Chapter 2: Classical Theories of Emotion
Dutton and Aron (1974) conducted a study to evaluate how misattribution of arousal would operate in the real-world. Watch the below video that explains the study. While watching the video, consider the following questions:
How did the males mis-attribute their emotional experiences?
Which eliciting event actually caused their arousal?
Which eliciting event did the males think caused their arousal?
In study 1, Dutton and Aron (1974) included one quasi-independent variable. In this study, the quasi-IV was whether men were walking across a low bridge or across the high bridge in the picture above. This is a quasi-IV because Dutton and Aron could not randomly assign men to walk across the high or low bridge. It is important to note that Dutton and Aron assumed the males on the high bridge experienced more physiological arousal than males on the low bridge. They did not actually measure participants’ arousal levels. While walking across the bridge, an attractive female experimenter stopped the males to ask them to participate in a study and to answer questions about how nature affects creative expression. At the end of this “fake” creativity study, the female experimenter provided her phone number to the male participants. The outcome measure was the percentage of men who called the female experimenter in the days after the study ended.
In the low bridge condition, only 9% of the males called the female experimenter. In the high bridge condition, 39% of the males called the female experimenter – a significantly greater proportion! Dutton and Aron concluded that males in the high bridge condition misattributed their arousal to the attractive female experimenter, labeled their arousal as love or attraction, and thus called the female experimenter later (an approach behavior!). In reality, Dutton and Aron concluded, males in the high bridge condition were actually aroused because of fear due to the high bridge. So, males in the high bridge condition engaged in the cognitive appraisal process and identified the wrong eliciting event. Males in the low bridge condition probably did not experience arousal, so they may not have engaged in the cognitive appraisal process at all. Dutton and Aron’s (1974) study might explain why people fall in love with each other after a traumatic event (a plot story of soooo many movies!). People misattribute their arousal from the traumatic event as caused by the romantic partner. But, in reality, it’s not love – it’s fear! Finally, if you wanted someone to fall in love with you, you could use this theory. Take your love interest to a high-arousal event (haunted house, scary movie) and hopefully they will attribute their arousal to love and not to fear!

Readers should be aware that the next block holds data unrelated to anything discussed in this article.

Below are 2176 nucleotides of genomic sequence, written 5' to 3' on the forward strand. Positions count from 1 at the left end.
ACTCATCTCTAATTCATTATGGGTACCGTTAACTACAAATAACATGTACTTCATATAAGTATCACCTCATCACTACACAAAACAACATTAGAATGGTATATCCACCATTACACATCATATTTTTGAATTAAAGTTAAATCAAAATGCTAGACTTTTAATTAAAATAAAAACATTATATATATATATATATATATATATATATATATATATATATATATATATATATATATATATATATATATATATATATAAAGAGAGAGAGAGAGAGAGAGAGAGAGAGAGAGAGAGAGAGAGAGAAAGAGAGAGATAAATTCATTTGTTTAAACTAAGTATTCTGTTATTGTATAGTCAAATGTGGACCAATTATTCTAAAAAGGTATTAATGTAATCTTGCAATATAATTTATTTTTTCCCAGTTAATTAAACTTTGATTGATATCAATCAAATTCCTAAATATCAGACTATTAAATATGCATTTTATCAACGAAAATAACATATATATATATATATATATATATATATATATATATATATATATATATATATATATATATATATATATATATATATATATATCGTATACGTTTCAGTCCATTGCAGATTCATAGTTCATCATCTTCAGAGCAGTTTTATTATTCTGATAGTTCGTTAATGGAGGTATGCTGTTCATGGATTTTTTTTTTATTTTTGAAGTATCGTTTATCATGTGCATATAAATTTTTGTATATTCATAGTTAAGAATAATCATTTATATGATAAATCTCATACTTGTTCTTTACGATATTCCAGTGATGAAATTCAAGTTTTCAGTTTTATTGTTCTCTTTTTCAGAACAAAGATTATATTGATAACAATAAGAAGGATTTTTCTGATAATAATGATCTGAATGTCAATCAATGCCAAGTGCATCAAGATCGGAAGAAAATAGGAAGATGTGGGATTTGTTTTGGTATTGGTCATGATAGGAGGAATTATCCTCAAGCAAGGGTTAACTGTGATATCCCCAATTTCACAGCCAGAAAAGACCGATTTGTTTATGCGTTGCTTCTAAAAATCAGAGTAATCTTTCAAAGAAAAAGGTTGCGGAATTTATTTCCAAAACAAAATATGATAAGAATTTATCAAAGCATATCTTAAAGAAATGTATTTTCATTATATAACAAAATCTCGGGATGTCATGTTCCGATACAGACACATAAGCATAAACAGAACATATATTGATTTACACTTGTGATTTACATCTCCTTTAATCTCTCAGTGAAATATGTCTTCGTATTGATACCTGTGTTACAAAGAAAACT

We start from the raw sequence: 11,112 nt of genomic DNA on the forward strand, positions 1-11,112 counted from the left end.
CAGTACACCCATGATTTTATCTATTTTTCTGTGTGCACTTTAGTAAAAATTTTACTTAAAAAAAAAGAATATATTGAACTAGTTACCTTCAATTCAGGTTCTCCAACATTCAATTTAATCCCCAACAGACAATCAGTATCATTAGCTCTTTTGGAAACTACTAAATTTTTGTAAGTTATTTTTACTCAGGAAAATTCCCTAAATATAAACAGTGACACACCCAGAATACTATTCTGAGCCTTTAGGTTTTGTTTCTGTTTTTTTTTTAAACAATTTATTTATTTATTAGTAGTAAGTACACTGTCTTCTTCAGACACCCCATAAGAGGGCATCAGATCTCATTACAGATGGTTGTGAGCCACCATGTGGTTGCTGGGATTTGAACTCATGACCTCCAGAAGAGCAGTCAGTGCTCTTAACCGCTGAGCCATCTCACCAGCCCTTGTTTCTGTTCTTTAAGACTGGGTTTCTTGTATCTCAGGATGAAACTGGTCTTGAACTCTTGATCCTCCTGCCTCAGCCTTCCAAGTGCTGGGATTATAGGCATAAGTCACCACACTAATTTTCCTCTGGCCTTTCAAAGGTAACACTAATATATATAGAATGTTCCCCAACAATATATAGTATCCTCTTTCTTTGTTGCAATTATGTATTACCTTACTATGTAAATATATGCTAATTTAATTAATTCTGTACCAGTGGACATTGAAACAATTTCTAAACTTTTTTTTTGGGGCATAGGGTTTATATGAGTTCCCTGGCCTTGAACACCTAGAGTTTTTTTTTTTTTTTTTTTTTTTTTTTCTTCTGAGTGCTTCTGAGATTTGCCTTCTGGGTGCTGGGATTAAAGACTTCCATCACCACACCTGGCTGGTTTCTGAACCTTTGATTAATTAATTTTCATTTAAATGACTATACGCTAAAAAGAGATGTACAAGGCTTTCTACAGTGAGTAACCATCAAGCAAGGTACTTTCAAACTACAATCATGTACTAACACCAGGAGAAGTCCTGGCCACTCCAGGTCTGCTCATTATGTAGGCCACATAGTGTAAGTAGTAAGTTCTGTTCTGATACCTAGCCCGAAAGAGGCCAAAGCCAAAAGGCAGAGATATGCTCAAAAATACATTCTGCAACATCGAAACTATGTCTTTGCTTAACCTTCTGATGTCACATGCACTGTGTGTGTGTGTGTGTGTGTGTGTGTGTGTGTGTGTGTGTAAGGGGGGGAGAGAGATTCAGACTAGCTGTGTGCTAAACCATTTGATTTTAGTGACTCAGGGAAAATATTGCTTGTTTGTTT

Dutton and Aron (1974) supports Schachter and Singer’s (1962) theory. When people experience arousal, they interpret the environment so they can label their emotion. But, a lot of the time, we probably don’t have the introspective ability to accurately identify our true emotion! There’s just too many variables to consider!